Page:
Cabezon

Cabezon (Scorpaenichthys marmoratus) as seen in our Passages of the Deep exhibit.

Spanish-speakers will quickly understand this fish’s unusual name, which translates to “big-headed.” It is a formidable-looking animal, with a large, blunted head and a thick body covered in spines. Two large spines over either eye give the fish a particularly fearsome look. In many respects, Cabezon resemble stonefish and lionfish, to which it is closely related. The body is usually an olive-green to brown with dark mottling along its length. The mouth is wide and filled with many small, sharp teeth which help the Cabezon hunt crustaceans, mollusks and other fish. The Cabezon is an important game fish which is widely harvested, especially in the coastal waters off of California. Because it is a coastal fish that prowls the reefs in the intertidal zone, they can often be fished from shore or off piers. They grow to a large size, which also makes them a desirable sport-fish. The largest Cabezon ever caught was reported to weigh 23 pounds (10.4 kg).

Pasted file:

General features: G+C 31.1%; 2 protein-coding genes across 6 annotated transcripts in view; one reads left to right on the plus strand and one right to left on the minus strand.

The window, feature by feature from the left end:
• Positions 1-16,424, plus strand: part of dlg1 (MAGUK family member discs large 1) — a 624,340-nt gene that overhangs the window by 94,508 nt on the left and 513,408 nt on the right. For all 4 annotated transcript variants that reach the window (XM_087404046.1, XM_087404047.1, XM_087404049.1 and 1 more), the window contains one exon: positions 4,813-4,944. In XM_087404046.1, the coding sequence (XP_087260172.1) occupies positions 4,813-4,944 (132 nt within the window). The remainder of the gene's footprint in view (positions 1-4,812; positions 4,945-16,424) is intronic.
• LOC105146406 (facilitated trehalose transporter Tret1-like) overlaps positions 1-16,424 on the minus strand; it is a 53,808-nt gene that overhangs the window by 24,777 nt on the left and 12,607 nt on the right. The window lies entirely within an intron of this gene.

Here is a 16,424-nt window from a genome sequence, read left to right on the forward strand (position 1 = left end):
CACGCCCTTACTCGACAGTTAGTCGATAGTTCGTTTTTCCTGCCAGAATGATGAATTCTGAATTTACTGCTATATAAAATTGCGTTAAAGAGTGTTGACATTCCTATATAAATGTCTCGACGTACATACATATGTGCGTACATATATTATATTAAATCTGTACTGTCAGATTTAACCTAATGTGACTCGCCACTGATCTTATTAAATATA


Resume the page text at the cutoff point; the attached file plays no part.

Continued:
Range & Habitat

Cabezon can be found from Alaska to Baja California. They prefer to dwell in rocky reefs or kelp forests near shore and where food is plentiful.


Conservation Status

Common.

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